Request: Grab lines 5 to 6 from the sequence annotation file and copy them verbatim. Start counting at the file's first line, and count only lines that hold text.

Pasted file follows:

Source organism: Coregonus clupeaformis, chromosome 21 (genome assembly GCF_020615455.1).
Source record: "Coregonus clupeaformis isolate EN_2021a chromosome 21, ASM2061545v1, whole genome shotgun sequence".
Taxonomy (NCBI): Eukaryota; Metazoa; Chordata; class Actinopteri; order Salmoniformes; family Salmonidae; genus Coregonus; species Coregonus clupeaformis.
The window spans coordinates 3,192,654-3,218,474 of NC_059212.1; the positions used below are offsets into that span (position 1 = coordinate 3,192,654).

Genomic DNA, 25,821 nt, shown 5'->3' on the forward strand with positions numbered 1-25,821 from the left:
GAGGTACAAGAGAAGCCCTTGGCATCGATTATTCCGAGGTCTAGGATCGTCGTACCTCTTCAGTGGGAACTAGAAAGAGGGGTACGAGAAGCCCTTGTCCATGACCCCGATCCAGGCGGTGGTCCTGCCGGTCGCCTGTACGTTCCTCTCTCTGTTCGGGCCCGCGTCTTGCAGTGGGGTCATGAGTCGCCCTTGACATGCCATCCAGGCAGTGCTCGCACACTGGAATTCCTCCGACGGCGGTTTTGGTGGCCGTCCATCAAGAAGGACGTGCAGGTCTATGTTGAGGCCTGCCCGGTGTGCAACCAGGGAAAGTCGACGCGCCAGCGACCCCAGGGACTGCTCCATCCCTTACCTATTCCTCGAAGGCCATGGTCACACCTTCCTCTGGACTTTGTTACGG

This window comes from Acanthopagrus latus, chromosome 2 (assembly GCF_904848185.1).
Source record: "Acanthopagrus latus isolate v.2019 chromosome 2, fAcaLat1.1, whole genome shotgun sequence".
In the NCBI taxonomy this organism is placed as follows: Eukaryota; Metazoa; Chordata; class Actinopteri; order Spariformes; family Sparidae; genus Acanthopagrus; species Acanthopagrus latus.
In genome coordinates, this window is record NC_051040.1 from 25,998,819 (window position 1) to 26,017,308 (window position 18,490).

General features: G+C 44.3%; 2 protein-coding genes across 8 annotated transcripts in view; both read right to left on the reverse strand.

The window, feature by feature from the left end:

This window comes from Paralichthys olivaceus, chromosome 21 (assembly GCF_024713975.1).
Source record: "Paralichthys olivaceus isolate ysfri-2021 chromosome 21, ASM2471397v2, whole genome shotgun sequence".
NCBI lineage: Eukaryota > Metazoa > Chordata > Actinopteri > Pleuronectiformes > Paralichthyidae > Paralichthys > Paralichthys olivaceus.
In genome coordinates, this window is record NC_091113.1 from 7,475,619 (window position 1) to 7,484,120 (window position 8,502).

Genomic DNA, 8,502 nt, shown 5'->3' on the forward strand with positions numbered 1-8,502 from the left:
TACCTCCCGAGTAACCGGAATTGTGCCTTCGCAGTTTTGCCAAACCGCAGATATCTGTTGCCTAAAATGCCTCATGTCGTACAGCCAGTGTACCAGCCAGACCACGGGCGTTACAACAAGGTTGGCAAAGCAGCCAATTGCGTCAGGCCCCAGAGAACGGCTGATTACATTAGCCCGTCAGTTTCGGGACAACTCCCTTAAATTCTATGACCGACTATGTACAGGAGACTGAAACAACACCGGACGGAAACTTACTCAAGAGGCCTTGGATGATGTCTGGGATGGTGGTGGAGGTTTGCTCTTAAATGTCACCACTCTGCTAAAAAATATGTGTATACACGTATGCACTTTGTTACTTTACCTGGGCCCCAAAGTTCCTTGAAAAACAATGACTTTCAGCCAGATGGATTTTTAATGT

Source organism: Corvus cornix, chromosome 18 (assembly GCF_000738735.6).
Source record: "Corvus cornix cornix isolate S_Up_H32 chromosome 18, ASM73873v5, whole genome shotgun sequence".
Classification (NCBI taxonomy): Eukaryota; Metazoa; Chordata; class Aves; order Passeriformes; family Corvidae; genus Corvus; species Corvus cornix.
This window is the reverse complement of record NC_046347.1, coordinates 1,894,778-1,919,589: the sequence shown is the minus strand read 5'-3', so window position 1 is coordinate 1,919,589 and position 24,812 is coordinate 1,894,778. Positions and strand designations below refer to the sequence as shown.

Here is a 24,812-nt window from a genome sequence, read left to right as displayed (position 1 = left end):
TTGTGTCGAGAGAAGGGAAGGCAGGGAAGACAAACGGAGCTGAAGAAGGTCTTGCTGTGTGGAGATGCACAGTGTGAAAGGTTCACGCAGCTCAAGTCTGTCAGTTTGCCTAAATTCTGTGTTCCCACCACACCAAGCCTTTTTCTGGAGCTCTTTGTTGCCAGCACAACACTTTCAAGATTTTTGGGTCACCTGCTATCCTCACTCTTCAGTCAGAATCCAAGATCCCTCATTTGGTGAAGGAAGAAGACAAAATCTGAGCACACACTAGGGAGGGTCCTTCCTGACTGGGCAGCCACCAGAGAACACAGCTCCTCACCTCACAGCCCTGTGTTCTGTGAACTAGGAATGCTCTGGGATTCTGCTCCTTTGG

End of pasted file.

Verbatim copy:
Genomic DNA, 25,821 nt, shown 5'->3' on the forward strand with positions numbered 1-25,821 from the left:
GAGGTACAAGAGAAGCCCTTGGCATCGATTATTCCGAGGTCTAGGATCGTCGTACCTCTTCAGTGGGAACTAGAAAGAGGGGTACGAGAAGCCCTTGTCCATGACCCCGATCCAGGCGGTGGTCCTGCCGGTCGCCTGTACGTTCCTCTCTCTGTTCGGGCCCGCGTCTTGCAGTGGGGTCATGAGTCGCCCTTGACATGCCATCCAGGCAGTGCTCGCACACTGGAATTCCTCCGACGGCGGTTTTGGTGGCCGTCCATCAAGAAGGACGTGCAGGTCTATGTTGAGGCCTGCCCGGTGTGCAACCAGGGAAAGTCGACGCGCCAGCGACCCCAGGGACTGCTCCATCCCTTACCTATTCCTCGAAGGCCATGGTCACACCTTCCTCTGGACTTTGTTACGG